This list, which is 101 occupations long, contains directors, managers, engineers, and technicians. The kind of skills one would assume a company like Huawei would be employing in South Africa. Speaking about the list, Home Affairs Minister Aaron Motsoaledi noted that, “The Immigration Act directs the department of home affairs to contribute to an environment in which economic growth is promoted through the employment of needed foreign labour, facilitating foreign investment, and enabling the entry of exceptionally skilled or qualified people.” 

So how could Huawei South Africa be faulted for hiring foreign skills of which South Africa has a shortage? 

Even more curious were President Cyril Ramaphosa’s utterances. The president repeated a truism we are all too familiar with about the relationship between economic growth and employment. 

“Unemployment has been caused by low growth, which has in turn resulted from a long-term decline in investment,” he declared during his State of the Nation address, contradicting the notion that “economic growth is promoted through the employment of needed foreign labour, facilitating foreign investment”, as outlined in the Immigration Act.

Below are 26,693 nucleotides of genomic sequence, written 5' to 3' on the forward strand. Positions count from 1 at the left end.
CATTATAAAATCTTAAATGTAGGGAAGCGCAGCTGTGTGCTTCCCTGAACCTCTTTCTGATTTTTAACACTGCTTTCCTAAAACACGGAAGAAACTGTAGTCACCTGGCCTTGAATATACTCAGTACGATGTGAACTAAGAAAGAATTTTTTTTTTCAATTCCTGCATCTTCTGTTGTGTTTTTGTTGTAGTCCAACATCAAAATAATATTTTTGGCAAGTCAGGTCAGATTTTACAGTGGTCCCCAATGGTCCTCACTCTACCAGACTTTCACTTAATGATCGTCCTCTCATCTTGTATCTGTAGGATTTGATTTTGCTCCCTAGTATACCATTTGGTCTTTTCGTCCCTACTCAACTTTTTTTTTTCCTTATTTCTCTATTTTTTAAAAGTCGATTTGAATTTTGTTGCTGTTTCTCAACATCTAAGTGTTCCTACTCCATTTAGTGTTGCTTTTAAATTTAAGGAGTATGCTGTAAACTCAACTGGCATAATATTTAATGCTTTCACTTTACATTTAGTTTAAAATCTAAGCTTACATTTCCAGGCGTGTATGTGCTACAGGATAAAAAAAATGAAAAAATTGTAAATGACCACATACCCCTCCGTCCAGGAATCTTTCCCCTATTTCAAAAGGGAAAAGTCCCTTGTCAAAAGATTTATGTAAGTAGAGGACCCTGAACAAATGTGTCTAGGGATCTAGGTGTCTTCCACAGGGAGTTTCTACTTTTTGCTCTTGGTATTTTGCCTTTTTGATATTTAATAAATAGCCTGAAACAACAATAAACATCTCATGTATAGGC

Is joblessness a result of a lack of skills or low growth, or is low growth a result of lack of skills?

The president further announced that, “A comprehensive review of the work visa system is currently underway, led by a former director general of home affairs, Mr Mavuso Msimang. This review is exploring the possibility of new visa categories that could enable economic growth, such as a start-up visa and a remote working visa.” 

This suggests that the government believes that it is new businesses (start-ups), and remote workers which would help us with growth. Thus, one could start a business from outside South Africa, and work outside of South Africa while employed by a South African company, and thereby help us grow the economy and lower joblessness. 

Many readers will recall the controversy involving the hiring of foreign engineers by the department of water and sanitation. During that episode, Consulting Engineers of South Africa (CESA) argued that “employing highly skilled locally experienced engineers supported by unemployed graduates will provide a more sustainable solution”. The CESA chief executive, Christopher Campbell, further noted, “It also asks the question why so little has been done to leverage our local expertise and grow our own future capacity over the last 20 years.” This question is an important one, and requires us to reflect on whether, indeed, the critical skills list, which was released in 2014, which recognised the shortages, propelled any action.